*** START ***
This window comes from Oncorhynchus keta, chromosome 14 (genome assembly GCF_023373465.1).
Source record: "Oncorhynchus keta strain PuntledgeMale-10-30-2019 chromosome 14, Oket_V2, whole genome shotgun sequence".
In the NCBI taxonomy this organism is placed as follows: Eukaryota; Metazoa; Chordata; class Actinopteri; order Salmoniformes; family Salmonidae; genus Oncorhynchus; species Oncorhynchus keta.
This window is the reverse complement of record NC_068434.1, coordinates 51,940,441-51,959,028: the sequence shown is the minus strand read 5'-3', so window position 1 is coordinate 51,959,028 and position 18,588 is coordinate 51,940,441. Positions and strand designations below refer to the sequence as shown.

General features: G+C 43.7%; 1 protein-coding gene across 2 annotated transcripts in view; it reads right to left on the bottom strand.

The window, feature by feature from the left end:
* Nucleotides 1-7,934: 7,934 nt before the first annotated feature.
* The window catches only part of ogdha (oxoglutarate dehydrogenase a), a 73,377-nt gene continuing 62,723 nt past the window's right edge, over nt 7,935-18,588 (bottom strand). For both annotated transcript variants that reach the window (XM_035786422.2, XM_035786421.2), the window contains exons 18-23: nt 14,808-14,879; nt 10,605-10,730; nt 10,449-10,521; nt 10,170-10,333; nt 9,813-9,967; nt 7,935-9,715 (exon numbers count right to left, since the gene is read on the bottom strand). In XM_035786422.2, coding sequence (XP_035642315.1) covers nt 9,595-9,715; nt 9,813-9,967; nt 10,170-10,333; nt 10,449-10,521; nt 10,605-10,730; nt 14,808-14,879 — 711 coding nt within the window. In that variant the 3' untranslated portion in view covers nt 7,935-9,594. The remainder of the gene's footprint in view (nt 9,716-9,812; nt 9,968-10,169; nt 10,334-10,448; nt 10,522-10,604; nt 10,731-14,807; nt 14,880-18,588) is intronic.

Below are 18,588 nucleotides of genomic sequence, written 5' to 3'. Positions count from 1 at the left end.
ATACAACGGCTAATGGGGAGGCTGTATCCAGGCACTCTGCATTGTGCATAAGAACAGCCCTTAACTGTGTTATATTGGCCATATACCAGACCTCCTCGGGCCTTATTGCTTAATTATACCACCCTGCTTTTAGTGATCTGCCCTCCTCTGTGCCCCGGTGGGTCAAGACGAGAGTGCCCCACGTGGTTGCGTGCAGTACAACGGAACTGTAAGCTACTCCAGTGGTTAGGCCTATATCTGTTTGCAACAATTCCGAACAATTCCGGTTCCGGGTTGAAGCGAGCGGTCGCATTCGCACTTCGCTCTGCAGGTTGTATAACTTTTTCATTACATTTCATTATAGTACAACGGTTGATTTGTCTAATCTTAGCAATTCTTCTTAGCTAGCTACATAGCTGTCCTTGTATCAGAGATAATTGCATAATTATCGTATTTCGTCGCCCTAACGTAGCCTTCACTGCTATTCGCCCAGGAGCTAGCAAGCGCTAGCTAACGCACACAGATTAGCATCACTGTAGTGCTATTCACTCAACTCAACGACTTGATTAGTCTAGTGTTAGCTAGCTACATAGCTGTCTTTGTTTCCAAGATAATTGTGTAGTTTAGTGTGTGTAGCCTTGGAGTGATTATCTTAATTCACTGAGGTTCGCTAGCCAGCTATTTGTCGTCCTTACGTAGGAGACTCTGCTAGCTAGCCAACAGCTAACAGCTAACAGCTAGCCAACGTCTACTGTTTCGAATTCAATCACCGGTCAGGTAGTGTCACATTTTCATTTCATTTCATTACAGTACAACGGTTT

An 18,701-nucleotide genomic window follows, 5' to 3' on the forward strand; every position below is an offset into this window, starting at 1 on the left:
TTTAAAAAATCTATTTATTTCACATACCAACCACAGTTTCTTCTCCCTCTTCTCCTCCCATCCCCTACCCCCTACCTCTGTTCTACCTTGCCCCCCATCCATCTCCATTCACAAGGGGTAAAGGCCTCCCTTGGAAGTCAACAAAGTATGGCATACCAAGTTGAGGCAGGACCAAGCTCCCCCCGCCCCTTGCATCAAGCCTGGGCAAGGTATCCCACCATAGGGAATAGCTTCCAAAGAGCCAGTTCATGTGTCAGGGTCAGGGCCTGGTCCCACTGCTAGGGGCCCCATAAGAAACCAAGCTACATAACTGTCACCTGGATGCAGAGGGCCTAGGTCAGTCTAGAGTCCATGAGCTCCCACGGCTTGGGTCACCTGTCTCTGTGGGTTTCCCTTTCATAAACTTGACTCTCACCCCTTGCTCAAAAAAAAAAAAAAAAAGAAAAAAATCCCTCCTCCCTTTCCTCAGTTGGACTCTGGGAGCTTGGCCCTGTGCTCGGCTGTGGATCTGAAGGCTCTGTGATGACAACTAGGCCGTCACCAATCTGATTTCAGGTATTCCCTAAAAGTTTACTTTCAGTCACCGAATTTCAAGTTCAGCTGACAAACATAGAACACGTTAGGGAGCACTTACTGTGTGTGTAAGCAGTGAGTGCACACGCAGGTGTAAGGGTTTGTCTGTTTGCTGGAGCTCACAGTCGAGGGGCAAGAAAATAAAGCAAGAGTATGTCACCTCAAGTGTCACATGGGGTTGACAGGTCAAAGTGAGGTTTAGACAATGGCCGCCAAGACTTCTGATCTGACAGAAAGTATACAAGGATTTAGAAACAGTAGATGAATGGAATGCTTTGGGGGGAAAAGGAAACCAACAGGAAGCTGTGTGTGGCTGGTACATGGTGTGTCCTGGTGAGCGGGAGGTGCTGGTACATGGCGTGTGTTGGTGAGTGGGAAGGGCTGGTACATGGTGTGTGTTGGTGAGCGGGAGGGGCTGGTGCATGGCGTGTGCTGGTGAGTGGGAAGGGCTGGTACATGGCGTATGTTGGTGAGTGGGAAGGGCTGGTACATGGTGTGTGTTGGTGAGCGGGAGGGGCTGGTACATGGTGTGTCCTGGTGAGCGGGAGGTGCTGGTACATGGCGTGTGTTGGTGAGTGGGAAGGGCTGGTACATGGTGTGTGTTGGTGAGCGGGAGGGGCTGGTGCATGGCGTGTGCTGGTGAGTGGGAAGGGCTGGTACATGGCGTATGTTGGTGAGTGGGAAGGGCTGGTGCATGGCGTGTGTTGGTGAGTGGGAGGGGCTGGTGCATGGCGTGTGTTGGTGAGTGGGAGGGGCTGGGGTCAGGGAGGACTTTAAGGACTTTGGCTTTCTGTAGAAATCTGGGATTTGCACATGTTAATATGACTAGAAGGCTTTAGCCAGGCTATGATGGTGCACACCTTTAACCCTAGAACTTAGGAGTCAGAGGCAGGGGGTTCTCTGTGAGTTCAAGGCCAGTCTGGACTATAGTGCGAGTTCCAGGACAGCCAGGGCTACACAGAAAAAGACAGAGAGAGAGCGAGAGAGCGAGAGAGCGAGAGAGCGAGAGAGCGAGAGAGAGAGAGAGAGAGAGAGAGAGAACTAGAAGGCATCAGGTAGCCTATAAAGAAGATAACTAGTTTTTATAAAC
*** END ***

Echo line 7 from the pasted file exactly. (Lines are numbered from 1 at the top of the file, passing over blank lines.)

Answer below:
* Nucleotides 1-7,934: 7,934 nt before the first annotated feature.